I really hope Amazon Logistics is nothing more than a trial. If not, they need to get their act together or leave it to a company that knows what they’re doing.

But to anyone who delivers anything at all, and I cannot stress this enough, don’t try to blag. Following an RTC, I’m unable to go anywhere without assistance. I need help to get out of the street. Our son gets excited following a favourable school report / parents evening because he’s always rewarded with a little something; to us it’s just a Hexbug Nano but to him it means so much more. We even take in things for neighbours because they know there’ll be someone in.

If you’re going to claim you’ve been to the a house and had no reply, make sure the package isn’t valuable to its recipient, make sure you have no phone numbers, make sure the customer isn’t disabled, and above all, make sure you’re not delivering something to a hyperactive child who’s on tenterhooks about a knock at the door!

Police Station

Lost balance.
Crutch went out to regain balance.
Crutch hit son’s Lego Police Station at full force.
20 minutes trying to work out which piece belongs to the Police Station and which bricks are standard (non kit) Lego, where they go and if it will all fit afterwards.
All this so an eight year old won’t come downstairs in the morning, see his work in pieces and have a bad day at school.

In hindsight I should’ve told him the Lego criminals broke out and blew the place up.
That would’ve been much cooler!

Encryptr

Every now and then something comes along where you can see somebody’s put some serious thought in to what they’re designing. The Raspberry Pi is probably the first thing that comes to mind, the Pebble watch is another. Lego is a brilliant example.

With apps, it’s lesser so. Not because people don’t think about what they’re doing, but because there are so many out there that are either sloppy/lazy, through no fault of their own the developers don’t have the experience, or because they’re looking at a means of making money (adverts, data theft etc.). Some apps really do shine through though, Tasker, AutoRemote, Titanium Backup, Spideroak. [See an early list]

Latest to the list must be Encryptr. Like Spideroak, at its core it is built on the ZeroKnowledge principle. This got Spideroak some criticism because with ZeroKnowledge systems, only the end user (that’s you) can read what’s stored. Not GHCQ, not David Bloody Cameron, not the FBI, not even Spideroak themselves. All associated data is encrypted and can only be decrypted with a passcode, password, phrase, or similar.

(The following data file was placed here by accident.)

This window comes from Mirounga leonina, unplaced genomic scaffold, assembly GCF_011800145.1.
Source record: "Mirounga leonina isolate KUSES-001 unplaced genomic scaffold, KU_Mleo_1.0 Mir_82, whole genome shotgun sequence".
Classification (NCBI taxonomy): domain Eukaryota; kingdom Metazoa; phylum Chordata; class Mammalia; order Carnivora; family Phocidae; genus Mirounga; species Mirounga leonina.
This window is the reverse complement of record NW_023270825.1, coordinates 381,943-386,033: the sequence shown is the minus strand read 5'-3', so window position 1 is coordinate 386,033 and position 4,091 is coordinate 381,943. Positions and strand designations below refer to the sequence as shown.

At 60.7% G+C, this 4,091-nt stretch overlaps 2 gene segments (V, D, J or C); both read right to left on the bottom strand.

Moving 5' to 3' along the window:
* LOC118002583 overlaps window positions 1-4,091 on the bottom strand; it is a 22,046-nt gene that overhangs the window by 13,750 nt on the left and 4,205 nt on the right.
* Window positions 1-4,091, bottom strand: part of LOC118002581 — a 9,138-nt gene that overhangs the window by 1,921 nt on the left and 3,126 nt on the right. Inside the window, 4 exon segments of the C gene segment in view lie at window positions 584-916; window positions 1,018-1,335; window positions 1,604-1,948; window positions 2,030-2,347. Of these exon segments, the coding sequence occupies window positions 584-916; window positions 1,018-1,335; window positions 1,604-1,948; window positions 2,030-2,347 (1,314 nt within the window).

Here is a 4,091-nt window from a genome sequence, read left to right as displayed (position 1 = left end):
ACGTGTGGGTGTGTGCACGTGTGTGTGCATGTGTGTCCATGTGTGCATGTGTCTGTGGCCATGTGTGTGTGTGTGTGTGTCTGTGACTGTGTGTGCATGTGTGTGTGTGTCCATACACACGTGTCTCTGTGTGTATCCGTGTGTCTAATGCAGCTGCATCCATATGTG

For a little while now (since Dropbox was hacked for the second time) I’ve been looking for something that uses Spideroak’s approach, end point decryption for keeping passwords secure. After a quick search I decided the best way was to use Spideroak’s Hive. Spideroak has a couple of options, data is stored per machine or shared with all machines signed in to that account. Hive is the latter, so my passwords are securely synced with every machine I choose to sign in with. It meant that if I didn’t have a phone signal I was a bit stuck, but only passwords for internet based systems were being stored. It also meant that I had to be at a PC to create the file but Spideroak are currently looking to implement this as an option in an upcoming release.

Encryptr is the solution to the problem. It doesn’t matter if your phone gets lost, stolen, soaked or damaged because no data is stored on your phone. Every password, PIN, credit card number and note that’s stored is done so securely online. With cross platform availability, the same passwords on your phone can be synced with your Windows or Linux PC or even your Mac. It even offers a secure, randomly generated password for you when you input an entry. Best of all, it’s free. There’s no advertising, no sign up, no personal details required to use it, just a user name and a passphrase/password. That’s it.

As Encryptr’s web site states, there’s a down side. If you forget your username and/or passphrase you’re locked out. No ‘forgot my password’ option as they don’t ask for your email address. Taking this into account, you have to acknowledge the advantages far outweigh any risk of forgetting your username and passphrase.

Encryptr’s developers have obviously thought about what they’re doing. While basic, the app and its ethos have a solid foundation. I’d like to be able to put entries in folders, toggle the courtesy password on/off and select its length and complexity (upper/lower case, numbers, symbols etc) and be able to copy the password in to the clipboard, but these are suggestions for a later version.

Considering the app is only at version 1.1.0, what Encryptr have achieved is impressive.

 

Pain Diary

I recently had the opportunity to answer questions about pain management and wearables.  Even if you’re unfamiliar with the phrase, I suspect most people are aware of the products.

Wearables are smart devices that are worn; fitness trackers, smart watches, health trackers etc. I’m not sure if those Bluetooth pills that are swallowed and feed back to a smartphone are strictly classified as wearable, but their benefits are definitely there.  Real time data is big business, and there are companies all over the world looking to cash in.  While many of those companies are profit based, some are more altruistic.  I certainly don’t have their budget but I wonder if the limited consumer gadgets I own could be put to use?